How to Know if Your Child Has Growing Pains

Childhood is full of changes, and sometimes, those changes bring unexpected aches and pains. Growing pains, while frustrating for both children and parents, are a common occurrence that usually doesn’t warrant alarm. Let’s take a closer look. 

What are Growing Pains?

Contrary to their name, growing pains aren’t directly caused by physical growth. Instead, they’re thought to be related to muscle fatigue and overuse, especially during growth spurts. These pains typically occur in the legs, particularly the calves, thighs, and behind the knees. They usually appear in the late afternoon or evening and can disrupt sleep.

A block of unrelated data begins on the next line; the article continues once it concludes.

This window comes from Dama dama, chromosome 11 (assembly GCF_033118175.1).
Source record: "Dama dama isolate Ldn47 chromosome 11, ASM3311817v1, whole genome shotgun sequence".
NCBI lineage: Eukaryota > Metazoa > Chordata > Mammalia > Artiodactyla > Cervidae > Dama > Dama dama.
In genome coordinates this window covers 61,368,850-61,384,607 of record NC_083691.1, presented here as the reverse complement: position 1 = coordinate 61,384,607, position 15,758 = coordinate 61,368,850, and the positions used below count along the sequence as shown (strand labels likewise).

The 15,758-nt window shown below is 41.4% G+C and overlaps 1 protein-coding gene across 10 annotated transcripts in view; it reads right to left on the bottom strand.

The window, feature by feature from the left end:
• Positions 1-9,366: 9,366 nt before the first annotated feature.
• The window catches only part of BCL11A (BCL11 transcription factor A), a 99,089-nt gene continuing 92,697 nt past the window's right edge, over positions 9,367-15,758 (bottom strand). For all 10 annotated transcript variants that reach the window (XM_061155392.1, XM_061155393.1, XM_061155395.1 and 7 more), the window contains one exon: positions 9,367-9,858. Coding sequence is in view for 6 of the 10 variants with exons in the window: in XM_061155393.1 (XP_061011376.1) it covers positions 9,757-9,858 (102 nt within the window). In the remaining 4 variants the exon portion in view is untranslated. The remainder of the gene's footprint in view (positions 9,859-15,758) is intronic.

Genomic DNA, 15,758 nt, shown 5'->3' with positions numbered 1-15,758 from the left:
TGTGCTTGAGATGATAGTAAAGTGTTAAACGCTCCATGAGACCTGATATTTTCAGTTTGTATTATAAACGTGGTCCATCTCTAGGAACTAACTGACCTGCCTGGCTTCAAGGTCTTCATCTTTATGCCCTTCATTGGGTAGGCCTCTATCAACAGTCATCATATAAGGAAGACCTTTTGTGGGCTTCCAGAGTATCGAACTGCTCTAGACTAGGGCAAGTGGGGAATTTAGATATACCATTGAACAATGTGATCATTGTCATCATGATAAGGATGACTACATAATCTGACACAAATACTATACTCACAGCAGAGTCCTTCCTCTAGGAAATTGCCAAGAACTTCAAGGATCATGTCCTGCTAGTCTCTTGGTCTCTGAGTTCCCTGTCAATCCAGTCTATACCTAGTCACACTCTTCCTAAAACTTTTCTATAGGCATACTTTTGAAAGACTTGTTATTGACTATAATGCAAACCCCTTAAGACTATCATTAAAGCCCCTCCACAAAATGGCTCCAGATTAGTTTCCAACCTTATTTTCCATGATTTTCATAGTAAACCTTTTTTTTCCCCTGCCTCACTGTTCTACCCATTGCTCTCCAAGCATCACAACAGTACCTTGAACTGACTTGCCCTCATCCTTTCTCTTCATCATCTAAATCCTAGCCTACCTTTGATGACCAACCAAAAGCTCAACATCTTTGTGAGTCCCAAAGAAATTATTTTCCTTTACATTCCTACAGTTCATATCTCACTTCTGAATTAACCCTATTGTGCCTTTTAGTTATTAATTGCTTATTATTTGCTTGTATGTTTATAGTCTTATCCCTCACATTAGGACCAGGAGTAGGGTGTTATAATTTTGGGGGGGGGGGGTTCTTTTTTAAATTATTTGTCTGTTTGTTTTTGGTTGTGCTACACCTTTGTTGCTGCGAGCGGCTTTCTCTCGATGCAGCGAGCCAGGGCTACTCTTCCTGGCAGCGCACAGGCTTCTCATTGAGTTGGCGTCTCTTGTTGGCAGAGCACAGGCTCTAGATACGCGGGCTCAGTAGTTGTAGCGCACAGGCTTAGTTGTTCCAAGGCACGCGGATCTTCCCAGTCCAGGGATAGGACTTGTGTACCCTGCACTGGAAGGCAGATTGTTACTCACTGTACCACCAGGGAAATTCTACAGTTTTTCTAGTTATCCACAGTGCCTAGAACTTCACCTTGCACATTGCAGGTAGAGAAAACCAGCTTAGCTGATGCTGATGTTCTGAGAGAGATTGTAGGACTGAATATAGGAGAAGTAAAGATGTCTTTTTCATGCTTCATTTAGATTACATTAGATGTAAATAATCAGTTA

When to Seek Medical Attention

If the pain is constant, severe, or worsens over time, affects joints rather than muscles, or if it’s accompanied by fever, redness, swelling, or limping, it’s worth checking in with your doctor. 

Easing Growing Pains

While there’s no cure for growing pains, there are ways to manage discomfort. Regular stretching before bed can help reduce muscle tension. A warm bath before bed can relax muscles and promote sleep. Or try a gentle massage to soothe aching muscles.

Remember, growing pains are a normal part of childhood for many children. By understanding the signs and knowing when to seek help, you can navigate this phase with confidence.